Casual hookups and dating apps have become the new normal. However, Grace (Andrea Bang) has become an outcast due to her more traditional desire for her first time to be special and she remains a virgin at the age of 27. One hectic night, she meets professional hockey player Carter Stone and, when the two get friendly, Grace wonders if he is the solution to her problem. Following the events of one very long evening, they debate whether to stay the night with each other.
As Grace, Andrea Bang delivers an amazing performance and the film really does do an excellent job of highlighting Toronto in the background. (In fact, the film almost gives off Kim’s Convenience vibes as well).
As two lost souls, Grace and Carter parallel each other in their careers and personal lives. For example, Grace is turned down the promotion that she’s worked towards for the last 3 years, for the simple erasing that she’s not as “friendly and outgoing” as management would like. (Incidentally, this is also a reflection of her dating life as she’s very reserved and carefully considers how much effort that it’s going to take her to interact with new people.) At the same time, Carter is suffering in both his career and personal life as well. Having been demoted from the major leagues to now the minors, Carter believes that the only way he can seem to get a hookup is due to the prestige of playing professionally–but now that is in jeopardy as well.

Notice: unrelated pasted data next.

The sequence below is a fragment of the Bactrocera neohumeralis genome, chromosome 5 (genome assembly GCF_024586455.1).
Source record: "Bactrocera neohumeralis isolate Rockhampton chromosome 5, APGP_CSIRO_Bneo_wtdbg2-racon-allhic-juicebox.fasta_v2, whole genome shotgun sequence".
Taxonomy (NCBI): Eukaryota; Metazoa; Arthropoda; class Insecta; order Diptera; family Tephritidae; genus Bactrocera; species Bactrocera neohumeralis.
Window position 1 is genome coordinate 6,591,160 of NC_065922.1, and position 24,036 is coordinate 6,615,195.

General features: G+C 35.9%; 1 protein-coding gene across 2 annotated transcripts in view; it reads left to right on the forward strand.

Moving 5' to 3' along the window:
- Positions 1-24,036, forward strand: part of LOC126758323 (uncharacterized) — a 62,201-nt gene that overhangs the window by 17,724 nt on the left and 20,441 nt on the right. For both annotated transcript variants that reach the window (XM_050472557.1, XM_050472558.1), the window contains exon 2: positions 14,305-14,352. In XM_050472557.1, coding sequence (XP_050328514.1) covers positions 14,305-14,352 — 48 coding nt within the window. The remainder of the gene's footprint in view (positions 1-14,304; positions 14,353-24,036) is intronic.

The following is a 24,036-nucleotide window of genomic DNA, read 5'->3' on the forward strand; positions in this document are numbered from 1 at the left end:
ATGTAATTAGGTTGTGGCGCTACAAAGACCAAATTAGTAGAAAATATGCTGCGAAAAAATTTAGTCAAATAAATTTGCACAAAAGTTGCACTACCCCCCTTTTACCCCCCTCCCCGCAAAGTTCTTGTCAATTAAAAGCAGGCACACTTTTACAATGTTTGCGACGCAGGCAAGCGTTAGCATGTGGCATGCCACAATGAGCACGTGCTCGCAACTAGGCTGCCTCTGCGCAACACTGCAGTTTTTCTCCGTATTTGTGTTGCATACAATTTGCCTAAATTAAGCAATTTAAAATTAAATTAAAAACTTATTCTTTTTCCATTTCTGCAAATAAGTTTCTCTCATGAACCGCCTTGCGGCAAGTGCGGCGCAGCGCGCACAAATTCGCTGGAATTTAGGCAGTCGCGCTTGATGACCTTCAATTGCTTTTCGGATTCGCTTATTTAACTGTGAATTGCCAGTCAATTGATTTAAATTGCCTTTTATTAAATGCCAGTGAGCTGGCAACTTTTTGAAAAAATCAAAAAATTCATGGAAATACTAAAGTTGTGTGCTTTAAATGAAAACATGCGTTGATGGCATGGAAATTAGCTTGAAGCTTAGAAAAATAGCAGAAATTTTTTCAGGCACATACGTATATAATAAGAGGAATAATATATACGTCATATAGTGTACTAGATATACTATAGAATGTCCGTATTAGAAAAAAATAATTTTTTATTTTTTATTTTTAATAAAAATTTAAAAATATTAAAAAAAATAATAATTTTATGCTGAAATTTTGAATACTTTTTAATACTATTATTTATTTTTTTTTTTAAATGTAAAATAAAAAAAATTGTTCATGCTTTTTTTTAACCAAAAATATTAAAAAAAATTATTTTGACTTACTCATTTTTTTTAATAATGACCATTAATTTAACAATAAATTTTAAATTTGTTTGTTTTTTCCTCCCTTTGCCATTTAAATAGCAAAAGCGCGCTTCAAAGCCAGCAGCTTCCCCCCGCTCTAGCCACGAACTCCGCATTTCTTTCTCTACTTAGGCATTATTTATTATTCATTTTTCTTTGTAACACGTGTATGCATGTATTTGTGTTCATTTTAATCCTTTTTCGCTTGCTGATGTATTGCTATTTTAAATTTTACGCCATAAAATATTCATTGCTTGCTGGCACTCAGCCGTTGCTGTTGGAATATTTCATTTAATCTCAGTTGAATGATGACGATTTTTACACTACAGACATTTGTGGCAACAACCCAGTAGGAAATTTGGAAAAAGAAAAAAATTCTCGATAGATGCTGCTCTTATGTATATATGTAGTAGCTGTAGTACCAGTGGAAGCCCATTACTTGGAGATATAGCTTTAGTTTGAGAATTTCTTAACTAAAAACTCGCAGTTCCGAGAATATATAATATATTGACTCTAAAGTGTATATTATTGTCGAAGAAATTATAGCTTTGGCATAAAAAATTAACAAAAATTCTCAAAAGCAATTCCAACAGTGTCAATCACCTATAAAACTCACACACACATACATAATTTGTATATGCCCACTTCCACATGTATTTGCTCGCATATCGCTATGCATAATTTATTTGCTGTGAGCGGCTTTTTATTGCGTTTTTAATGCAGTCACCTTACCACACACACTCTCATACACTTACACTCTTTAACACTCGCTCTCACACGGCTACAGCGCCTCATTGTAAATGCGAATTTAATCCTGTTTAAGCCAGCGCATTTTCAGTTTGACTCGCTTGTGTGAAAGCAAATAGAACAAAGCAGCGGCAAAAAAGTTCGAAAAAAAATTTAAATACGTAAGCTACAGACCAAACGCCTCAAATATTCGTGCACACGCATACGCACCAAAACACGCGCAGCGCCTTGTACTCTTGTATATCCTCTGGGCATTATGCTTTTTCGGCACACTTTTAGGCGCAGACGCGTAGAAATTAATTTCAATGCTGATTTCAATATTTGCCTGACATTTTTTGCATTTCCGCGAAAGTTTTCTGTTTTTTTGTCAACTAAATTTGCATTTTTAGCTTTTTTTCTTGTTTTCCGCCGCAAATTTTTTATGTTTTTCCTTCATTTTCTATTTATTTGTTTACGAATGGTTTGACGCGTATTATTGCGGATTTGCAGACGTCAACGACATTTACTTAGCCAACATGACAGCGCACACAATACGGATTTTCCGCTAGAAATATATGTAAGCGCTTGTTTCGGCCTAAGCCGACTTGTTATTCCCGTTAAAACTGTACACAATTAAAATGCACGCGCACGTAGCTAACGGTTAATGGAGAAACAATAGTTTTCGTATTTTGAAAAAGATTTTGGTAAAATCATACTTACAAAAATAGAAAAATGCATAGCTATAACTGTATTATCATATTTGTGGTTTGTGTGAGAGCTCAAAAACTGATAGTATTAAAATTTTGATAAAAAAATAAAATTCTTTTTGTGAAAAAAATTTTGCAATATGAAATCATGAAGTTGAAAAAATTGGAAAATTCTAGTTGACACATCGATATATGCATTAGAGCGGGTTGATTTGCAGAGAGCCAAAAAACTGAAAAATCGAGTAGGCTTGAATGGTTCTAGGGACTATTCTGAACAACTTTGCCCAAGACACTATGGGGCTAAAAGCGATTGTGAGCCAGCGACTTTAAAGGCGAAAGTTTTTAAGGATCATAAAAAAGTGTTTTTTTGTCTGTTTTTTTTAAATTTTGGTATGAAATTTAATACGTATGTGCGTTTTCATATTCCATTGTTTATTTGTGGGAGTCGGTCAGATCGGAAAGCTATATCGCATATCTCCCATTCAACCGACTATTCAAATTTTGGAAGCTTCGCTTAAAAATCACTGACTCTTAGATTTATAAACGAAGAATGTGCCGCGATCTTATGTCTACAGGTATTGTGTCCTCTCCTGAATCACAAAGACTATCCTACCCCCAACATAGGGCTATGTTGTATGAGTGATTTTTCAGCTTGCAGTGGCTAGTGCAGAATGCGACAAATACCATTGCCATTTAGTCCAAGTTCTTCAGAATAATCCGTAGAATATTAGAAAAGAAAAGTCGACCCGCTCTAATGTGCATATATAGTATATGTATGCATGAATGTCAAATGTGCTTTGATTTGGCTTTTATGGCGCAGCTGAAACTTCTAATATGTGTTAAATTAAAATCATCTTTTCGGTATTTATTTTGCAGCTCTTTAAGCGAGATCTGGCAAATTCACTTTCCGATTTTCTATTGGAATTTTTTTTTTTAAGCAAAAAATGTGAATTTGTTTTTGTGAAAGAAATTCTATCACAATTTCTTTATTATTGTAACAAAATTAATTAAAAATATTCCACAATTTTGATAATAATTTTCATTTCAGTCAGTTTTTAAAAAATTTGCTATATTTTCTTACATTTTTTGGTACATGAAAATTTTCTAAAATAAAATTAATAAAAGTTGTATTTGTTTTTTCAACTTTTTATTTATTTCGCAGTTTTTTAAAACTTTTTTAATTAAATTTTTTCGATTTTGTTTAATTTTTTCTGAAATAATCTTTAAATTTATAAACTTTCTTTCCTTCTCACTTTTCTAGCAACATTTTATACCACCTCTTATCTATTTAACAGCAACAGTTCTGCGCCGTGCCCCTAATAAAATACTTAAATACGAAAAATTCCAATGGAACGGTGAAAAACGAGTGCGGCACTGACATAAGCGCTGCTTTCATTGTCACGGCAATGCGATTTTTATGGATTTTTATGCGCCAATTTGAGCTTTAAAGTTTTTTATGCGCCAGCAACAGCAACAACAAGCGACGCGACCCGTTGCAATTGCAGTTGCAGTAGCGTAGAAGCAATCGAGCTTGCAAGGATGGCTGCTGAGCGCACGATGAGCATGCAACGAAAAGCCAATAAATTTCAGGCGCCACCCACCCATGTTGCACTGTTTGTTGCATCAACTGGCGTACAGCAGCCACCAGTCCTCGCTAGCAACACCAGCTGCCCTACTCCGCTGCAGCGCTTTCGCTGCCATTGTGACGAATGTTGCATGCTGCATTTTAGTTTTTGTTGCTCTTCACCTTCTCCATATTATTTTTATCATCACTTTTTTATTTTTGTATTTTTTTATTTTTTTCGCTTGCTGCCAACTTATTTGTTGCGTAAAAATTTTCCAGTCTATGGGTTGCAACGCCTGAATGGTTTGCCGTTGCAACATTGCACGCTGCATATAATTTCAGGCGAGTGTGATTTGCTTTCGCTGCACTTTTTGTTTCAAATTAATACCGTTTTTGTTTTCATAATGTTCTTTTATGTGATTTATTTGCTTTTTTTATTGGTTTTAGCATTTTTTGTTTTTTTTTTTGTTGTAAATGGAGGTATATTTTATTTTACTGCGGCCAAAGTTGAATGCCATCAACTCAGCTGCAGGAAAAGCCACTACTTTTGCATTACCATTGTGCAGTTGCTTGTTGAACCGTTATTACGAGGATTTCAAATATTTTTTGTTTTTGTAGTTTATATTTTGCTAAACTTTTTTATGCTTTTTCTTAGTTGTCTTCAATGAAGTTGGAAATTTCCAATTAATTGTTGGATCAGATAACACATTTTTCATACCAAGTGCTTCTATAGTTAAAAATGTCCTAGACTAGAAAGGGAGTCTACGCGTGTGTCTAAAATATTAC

After they meet, Grace and Carter believe that their connection is only going to be a one-night stand. However, over the course of the night, the films takes a very different turn. What begins as something akin to an edgy ‘Hallmark movie’ becomes a more serious conversation on the commentary of hookup culture of young millennials. From Grace’s perspective, she yearns for something more special and romantic. Meanwhile, Carter’s perspective takes a more modern view of sex and believes that it doesn’t have to be any spectacular thing. This, of course, leads to conversations regarding how these views have affected the rest of their lives, eventually leading to their views on their careers and passions. As a result, Stay the Night becomes a solid commentary on hookup culture by taking different perspectives on sexuality.
It’s definitely worth Stay-ing out to see.
Stay the Night is available in theatres on Friday, November 18th, 2022.